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Economics 216: The Macroeconomics of Development Lawrence J. Lau, Ph. D., D. Soc. Sc. (hon.) Kwoh-Ting Li Professor of Economic Development Department.

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Presentation on theme: "Economics 216: The Macroeconomics of Development Lawrence J. Lau, Ph. D., D. Soc. Sc. (hon.) Kwoh-Ting Li Professor of Economic Development Department."— Presentation transcript:

1 Economics 216: The Macroeconomics of Development Lawrence J. Lau, Ph. D., D. Soc. Sc. (hon.) Kwoh-Ting Li Professor of Economic Development Department of Economics Stanford University Stanford, CA , U.S.A. Spring WebPages:

2 Lecture 13 Human Capital and Other Forms of Intangible Capital Lawrence J. Lau, Ph. D., D. Soc. Sc. (hon.) Kwoh-Ting Li Professor of Economic Development Department of Economics Stanford University Stanford, CA , U.S.A. Spring WebPages:

3 Lawrence J. Lau, Stanford University3 Characteristics of Human Capital u Embodiment (bundled commodity) u Long gestation period and hence long lead time u Durability u Non-appropriability u Firm-specificity versus worker-specificity (flexibility, adaptability and re-employability) u Mobility u legal u institutional u Imperfect substitutability with labor u Complementarity with capital u Network externalities and the benefits of networking

4 Lawrence J. Lau, Stanford University4 Forms of Investment in Human Capital u Formal education u Informal education u Apprenticeship u On-the-job training u Learning-by-doing u Health and nutrition u Enhances effectiveness and productivity u Permits fuller utilization by reducing lost working days u Lengthens the useful life u Population and family planning

5 Lawrence J. Lau, Stanford University5 Complementarity u Human capital is complementary to physical capital u Z. Griliches (1969), "Capital-Skill Complementarity," The Review of Economics and Statistics, 51: u Boskin and Lau (1990) u Human capital is complementary to R&D capital u Human capital is complementary to technical progress

6 Lawrence J. Lau, Stanford University6 Simultaneous Purely Capital- and Human Capital-Augmenting Technical Progress

7 Lawrence J. Lau, Stanford University7 Incentives for Investment in Human Capital u Private and social rates of return u The possibility of both over- and under-investment u Flexibility, adaptability and re-employability u Education as consumption u Education as a process of socialization u Education as a screening/filtering/signalling mechanism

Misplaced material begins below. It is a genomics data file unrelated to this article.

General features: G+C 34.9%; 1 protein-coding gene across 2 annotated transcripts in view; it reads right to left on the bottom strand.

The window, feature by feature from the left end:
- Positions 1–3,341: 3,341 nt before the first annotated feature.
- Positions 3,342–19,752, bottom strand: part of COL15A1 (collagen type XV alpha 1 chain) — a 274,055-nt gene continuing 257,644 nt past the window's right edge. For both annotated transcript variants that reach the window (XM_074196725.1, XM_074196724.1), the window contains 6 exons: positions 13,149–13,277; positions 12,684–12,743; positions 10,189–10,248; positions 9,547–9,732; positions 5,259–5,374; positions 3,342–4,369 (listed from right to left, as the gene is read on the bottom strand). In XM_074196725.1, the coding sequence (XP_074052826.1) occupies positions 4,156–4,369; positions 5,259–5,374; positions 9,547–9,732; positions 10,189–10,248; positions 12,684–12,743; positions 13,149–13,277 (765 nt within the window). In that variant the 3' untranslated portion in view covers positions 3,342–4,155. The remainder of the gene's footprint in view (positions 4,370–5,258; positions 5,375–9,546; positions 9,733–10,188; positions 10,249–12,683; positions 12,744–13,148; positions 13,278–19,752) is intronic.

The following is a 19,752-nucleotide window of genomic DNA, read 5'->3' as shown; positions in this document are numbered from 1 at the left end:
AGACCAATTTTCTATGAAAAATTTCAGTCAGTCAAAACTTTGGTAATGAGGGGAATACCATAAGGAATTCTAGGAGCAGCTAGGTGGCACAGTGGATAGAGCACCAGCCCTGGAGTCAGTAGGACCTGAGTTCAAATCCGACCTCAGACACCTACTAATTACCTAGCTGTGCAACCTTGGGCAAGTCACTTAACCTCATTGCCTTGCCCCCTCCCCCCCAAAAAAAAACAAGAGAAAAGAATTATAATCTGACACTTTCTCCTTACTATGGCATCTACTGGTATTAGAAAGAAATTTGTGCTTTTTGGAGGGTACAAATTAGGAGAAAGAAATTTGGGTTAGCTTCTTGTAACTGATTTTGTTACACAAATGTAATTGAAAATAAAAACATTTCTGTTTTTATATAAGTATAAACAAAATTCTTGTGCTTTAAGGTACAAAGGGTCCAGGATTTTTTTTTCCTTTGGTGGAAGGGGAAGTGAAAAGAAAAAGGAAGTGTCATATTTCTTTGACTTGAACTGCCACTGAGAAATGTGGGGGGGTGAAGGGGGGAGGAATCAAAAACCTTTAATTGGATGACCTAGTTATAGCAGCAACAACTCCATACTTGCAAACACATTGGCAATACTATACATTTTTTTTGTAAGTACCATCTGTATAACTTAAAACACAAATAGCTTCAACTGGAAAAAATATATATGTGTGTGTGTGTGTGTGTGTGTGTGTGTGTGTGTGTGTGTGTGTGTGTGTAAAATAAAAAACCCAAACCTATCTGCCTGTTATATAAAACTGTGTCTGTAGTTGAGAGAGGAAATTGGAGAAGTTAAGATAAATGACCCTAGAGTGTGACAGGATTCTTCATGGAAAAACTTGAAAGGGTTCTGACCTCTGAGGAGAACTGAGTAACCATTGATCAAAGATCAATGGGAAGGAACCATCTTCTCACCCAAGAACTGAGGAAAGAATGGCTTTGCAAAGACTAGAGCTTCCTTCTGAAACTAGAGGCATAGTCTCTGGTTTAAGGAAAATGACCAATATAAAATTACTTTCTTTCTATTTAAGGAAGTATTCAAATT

8 Lawrence J. Lau, Stanford University8 Policy Choices u Choice between public and private support u Choice among educational levels--primary, secondary tertiary u Choice between general and technical/vocational u The distribution of the burden of the costs of education u Allocation of limited educational opportunities (by nationwide examinations) u Accreditation, standardization, quality assurance and certification through examinations and tests

9 Lawrence J. Lau, Stanford University9 Investment in Human Capital in the East Asian NIEs u Compulsory education of at least 9 years u Government support for tertiary education (almost exclusively so in Hong Kong and Singapore, followed by Taiwan, with South Korea having the highest proportion of private institutions of higher learning) u College enrollment rates have remained high in South Korea and Taiwan and are rising in Hong Kong and Singapore

10 Lawrence J. Lau, Stanford University10 Human Capital

11 Lawrence J. Lau, Stanford University11 Human Capital per Unit Labor

12 Lawrence J. Lau, Stanford University12 Sources of Economic Growth with Explicit Inclusion of Human Capital

13 Lawrence J. Lau, Stanford University13 The Effects of Human Capital Microeconomic Studies u Wage function studies u G. Psacharopoulos (1981), "Returns to Education: An Updated International Comparison," Comparative Education Review, 17: u G. Psacharopoulos (1985), "Returns to Education: A Further International Update and Implication," Journal of Human Resources, 20: u Production function studies u Jamison and Lau (1982), Farmer Education and Farm Efficiency, Baltimore: Johns Hopkins University Press. u Profit function studies u Technology adoption studies

14 Lawrence J. Lau, Stanford University14 Problems of Wage Function Studies u A wage function is a regression of the wage rate of a worker on the characteristics of a worker, including age, education, experience, gender, seniority on the job, etc. u Problems of interpretation (does education matter?): u 1.The Screening Hypothesis (including signaling and sorting) u 2.Self-selection u 3.Credentialism u 4.Possible networking benefits

15 Lawrence J. Lau, Stanford University15 The Effects of Human Capital Macroeconomic Studies u Aggregate production function studies

16 Lawrence J. Lau, Stanford University16 Problems of Macroeconomic Studies u Multicollinearity with time and other variables